45 posted on 04/26/2012 8:52:02 AM PDT by St_Thomas_Aquinas (Viva Christo Rey!)
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To: dfwgator

-—Yes, because packing us all into Soviet-style apartments is so much better. /s——

Read Gropius’ theory behind the apartment building. It’s eye-opening, to say the least.

http://www.amazon.com/Living-Machines-Bauhaus-Architecture-Ideology/dp/0898704642/ref=sr_1_3?ie=UTF8&qid=1335455951&sr=8-3


46 posted on 04/26/2012 9:00:41 AM PDT by St_Thomas_Aquinas (Viva Christo Rey!)
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To: SeekAndFind

Whoever wrote this did so from outside suburban planning experience. Major corporations adore the idea of huge planned shopping districts, easily accessible to the delivery of goods, but nowhere near housing. Which is why they need huge parking lots.

But this is not the only way to do things. A suburbs is a golden opportunity for small and single proprietor businesses to have a piece of the economic pie as well, trading inventory diversity for convenience. They locate snug against a suburban area and in some cases in an urban area, which strongly undermines the giant corporate model.

Yet this drives major corporations nuts, because despite their huge inventories, their bottom line is based on selling those common items sold by mom & pop stores. Putting the M&Ps out of business by undercutting their prices is a big part of the corporate operations.

Importantly, when some city sets up a “downtown” district to feature small, local businesses, giant corporation franchises are there in a heartbeat to take advantage of the opportunity as well. But in the process they poison it, because they strip any local color away for their mass produced products made with minimum wage workers.

They will even go to court and spend a fortune to get access to such places, which are often designed to keep such corporate franchises out. It is less that they want in, than to keep local competition out.


47 posted on 04/26/2012 9:19:10 AM PDT by yefragetuwrabrumuy ("It is already like a government job," he said, "but with goats." -- Iranian goat smuggler)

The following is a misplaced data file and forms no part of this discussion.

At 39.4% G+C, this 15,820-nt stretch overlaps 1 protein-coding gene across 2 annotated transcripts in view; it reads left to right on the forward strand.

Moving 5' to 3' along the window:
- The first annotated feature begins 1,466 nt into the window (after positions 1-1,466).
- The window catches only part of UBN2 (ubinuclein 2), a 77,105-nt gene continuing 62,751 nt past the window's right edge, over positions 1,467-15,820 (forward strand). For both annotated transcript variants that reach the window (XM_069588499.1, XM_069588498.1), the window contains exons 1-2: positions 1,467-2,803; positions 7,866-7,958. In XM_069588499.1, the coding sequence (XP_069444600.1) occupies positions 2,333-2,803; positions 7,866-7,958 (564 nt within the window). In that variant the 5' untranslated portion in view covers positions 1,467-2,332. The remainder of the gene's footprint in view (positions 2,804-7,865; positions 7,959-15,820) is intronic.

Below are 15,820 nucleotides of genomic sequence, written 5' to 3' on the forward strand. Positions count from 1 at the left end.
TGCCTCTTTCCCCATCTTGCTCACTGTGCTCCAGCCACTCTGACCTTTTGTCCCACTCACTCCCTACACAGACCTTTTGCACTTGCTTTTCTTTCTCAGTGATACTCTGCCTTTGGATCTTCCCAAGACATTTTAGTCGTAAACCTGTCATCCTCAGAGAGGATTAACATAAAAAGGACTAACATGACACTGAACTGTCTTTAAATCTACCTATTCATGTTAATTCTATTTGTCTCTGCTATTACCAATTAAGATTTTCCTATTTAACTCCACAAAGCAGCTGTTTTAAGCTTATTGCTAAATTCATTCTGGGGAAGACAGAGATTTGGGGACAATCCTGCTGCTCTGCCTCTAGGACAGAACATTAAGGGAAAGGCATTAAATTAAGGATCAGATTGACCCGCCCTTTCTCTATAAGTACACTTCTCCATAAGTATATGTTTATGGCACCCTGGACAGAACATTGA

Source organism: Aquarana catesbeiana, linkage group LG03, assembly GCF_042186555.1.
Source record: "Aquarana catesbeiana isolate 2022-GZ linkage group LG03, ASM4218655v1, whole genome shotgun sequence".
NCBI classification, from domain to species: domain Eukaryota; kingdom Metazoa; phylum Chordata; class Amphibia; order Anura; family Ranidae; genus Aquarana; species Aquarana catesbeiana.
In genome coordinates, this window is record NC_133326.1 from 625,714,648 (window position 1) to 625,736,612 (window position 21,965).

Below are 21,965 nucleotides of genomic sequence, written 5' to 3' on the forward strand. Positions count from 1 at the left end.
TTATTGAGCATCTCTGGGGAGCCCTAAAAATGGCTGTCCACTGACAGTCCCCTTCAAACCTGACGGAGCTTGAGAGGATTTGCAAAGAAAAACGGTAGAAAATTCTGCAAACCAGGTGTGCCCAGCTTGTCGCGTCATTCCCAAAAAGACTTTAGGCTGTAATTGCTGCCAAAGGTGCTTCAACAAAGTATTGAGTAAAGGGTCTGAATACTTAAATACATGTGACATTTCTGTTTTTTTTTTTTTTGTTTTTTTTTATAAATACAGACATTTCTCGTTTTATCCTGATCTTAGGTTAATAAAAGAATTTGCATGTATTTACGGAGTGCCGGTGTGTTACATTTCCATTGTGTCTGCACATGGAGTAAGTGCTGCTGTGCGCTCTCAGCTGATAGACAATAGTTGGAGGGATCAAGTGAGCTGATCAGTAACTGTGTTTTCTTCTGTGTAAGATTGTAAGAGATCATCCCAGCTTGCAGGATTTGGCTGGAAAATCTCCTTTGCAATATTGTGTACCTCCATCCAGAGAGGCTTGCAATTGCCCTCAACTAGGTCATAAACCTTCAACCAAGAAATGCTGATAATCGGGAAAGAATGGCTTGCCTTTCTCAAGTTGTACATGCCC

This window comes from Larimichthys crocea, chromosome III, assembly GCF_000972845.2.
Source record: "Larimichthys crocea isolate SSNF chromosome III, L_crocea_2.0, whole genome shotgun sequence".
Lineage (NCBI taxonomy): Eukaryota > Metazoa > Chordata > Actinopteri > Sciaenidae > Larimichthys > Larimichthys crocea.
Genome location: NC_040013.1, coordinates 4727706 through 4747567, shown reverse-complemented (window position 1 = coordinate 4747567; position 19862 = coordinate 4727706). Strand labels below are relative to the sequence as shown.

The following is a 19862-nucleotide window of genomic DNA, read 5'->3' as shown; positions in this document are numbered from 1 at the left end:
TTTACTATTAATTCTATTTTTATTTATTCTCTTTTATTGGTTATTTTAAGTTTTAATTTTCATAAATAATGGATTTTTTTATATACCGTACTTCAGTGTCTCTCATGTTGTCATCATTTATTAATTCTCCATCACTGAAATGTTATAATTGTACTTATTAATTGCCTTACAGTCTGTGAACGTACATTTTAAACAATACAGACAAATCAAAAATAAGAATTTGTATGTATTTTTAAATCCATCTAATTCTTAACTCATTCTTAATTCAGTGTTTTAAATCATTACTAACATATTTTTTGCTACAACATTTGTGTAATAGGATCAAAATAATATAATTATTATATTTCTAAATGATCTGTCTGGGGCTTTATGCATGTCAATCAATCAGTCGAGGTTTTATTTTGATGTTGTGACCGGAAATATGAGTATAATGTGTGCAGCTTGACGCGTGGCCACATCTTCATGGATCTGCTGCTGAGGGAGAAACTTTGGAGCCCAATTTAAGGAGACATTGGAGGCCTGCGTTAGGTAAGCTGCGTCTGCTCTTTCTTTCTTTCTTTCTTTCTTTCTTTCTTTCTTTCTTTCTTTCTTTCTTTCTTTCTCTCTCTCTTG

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To: Freedom_Is_Not_Free
The 1960s riots ended Newark, NJ as a place for normal people to live. It inspired the middle class to move to the suburbs and take their jobs with them. The towns one hour out from Newark generally have a strong police presence. Criminals don't fare well and end up back in Newark. The demographics and periodic riots in America pretty much mean European city life isn't going to work here.


48 posted on 04/26/2012 9:23:19 AM PDT by Reeses
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To: Reeses

Walking is not healthy in any city that has a large, hostile underclass. Those thugs are predators, just like hyenas.


49 posted on 04/26/2012 9:36:12 AM PDT by TexasRepublic (Socialism is the gospel of envy and the religion of thieves)
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To: dfwgator
Let me tell you what I've heard and read about Soviet era apartments in Russia, from people who experienced it.

There was a years-long wait for new apartments. It sometimes happened that a couple would get divorced and both stay in their apartment, and then both remarry, and you'd end up with four adults living in the one apartment, along with any kids or rug-rats, dogs, cats, or anything else.

Moreover the Soviet empire was always a curious mixture of communism and feudalism. In order to move from Moscow to Novgorod for instance, you had to find somebody in Novgorod who wanted to move to Moscow. That was because, otherwise, the mayor of Moscow would have to figure that his old buddy, the mayor of Novgorod, had just gone one (peasant, i.e. you) up on him.

The language in fact retains a lot of stuff from medieval times. The 'to jinx' for instance (каркать/накаркать) is borrowed from crow language ("carrrr") since common belief held that a human being could not pronounce a jinx or curse and a wizard with any ongoing need to put curses on people needed a crow or raven to pronounce them.

50 posted on 04/26/2012 9:36:43 AM PDT by varmintman